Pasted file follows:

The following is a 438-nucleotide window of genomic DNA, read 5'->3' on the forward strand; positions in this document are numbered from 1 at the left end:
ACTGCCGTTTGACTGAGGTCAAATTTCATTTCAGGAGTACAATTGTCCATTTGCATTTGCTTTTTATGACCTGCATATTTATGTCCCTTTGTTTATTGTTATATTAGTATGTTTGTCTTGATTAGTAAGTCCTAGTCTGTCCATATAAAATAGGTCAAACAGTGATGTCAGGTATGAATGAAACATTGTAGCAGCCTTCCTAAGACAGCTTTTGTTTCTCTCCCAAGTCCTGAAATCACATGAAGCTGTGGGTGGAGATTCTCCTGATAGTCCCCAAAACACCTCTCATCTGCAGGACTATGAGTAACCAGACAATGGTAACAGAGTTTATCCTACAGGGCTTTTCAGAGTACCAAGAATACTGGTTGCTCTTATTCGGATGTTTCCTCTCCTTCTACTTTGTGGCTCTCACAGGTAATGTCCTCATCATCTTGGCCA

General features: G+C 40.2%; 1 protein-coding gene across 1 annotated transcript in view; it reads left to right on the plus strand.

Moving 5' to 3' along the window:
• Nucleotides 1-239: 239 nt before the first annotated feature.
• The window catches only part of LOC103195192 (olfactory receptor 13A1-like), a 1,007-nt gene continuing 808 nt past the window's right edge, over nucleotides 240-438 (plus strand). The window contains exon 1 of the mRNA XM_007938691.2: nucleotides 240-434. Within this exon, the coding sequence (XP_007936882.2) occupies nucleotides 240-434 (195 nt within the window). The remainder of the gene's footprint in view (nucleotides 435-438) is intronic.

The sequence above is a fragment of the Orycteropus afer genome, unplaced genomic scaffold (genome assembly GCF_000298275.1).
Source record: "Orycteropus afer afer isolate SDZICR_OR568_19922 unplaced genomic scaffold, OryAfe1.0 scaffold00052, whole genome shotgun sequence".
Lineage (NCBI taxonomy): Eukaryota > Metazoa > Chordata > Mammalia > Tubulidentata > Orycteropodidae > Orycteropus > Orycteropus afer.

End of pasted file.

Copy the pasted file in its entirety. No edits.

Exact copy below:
The following is a 438-nucleotide window of genomic DNA, read 5'->3' on the forward strand; positions in this document are numbered from 1 at the left end:
ACTGCCGTTTGACTGAGGTCAAATTTCATTTCAGGAGTACAATTGTCCATTTGCATTTGCTTTTTATGACCTGCATATTTATGTCCCTTTGTTTATTGTTATATTAGTATGTTTGTCTTGATTAGTAAGTCCTAGTCTGTCCATATAAAATAGGTCAAACAGTGATGTCAGGTATGAATGAAACATTGTAGCAGCCTTCCTAAGACAGCTTTTGTTTCTCTCCCAAGTCCTGAAATCACATGAAGCTGTGGGTGGAGATTCTCCTGATAGTCCCCAAAACACCTCTCATCTGCAGGACTATGAGTAACCAGACAATGGTAACAGAGTTTATCCTACAGGGCTTTTCAGAGTACCAAGAATACTGGTTGCTCTTATTCGGATGTTTCCTCTCCTTCTACTTTGTGGCTCTCACAGGTAATGTCCTCATCATCTTGGCCA

General features: G+C 40.2%; 1 protein-coding gene across 1 annotated transcript in view; it reads left to right on the plus strand.

Moving 5' to 3' along the window:
• Nucleotides 1-239: 239 nt before the first annotated feature.
• The window catches only part of LOC103195192 (olfactory receptor 13A1-like), a 1,007-nt gene continuing 808 nt past the window's right edge, over nucleotides 240-438 (plus strand). The window contains exon 1 of the mRNA XM_007938691.2: nucleotides 240-434. Within this exon, the coding sequence (XP_007936882.2) occupies nucleotides 240-434 (195 nt within the window). The remainder of the gene's footprint in view (nucleotides 435-438) is intronic.

The sequence above is a fragment of the Orycteropus afer genome, unplaced genomic scaffold (genome assembly GCF_000298275.1).
Source record: "Orycteropus afer afer isolate SDZICR_OR568_19922 unplaced genomic scaffold, OryAfe1.0 scaffold00052, whole genome shotgun sequence".
Lineage (NCBI taxonomy): Eukaryota > Metazoa > Chordata > Mammalia > Tubulidentata > Orycteropodidae > Orycteropus > Orycteropus afer.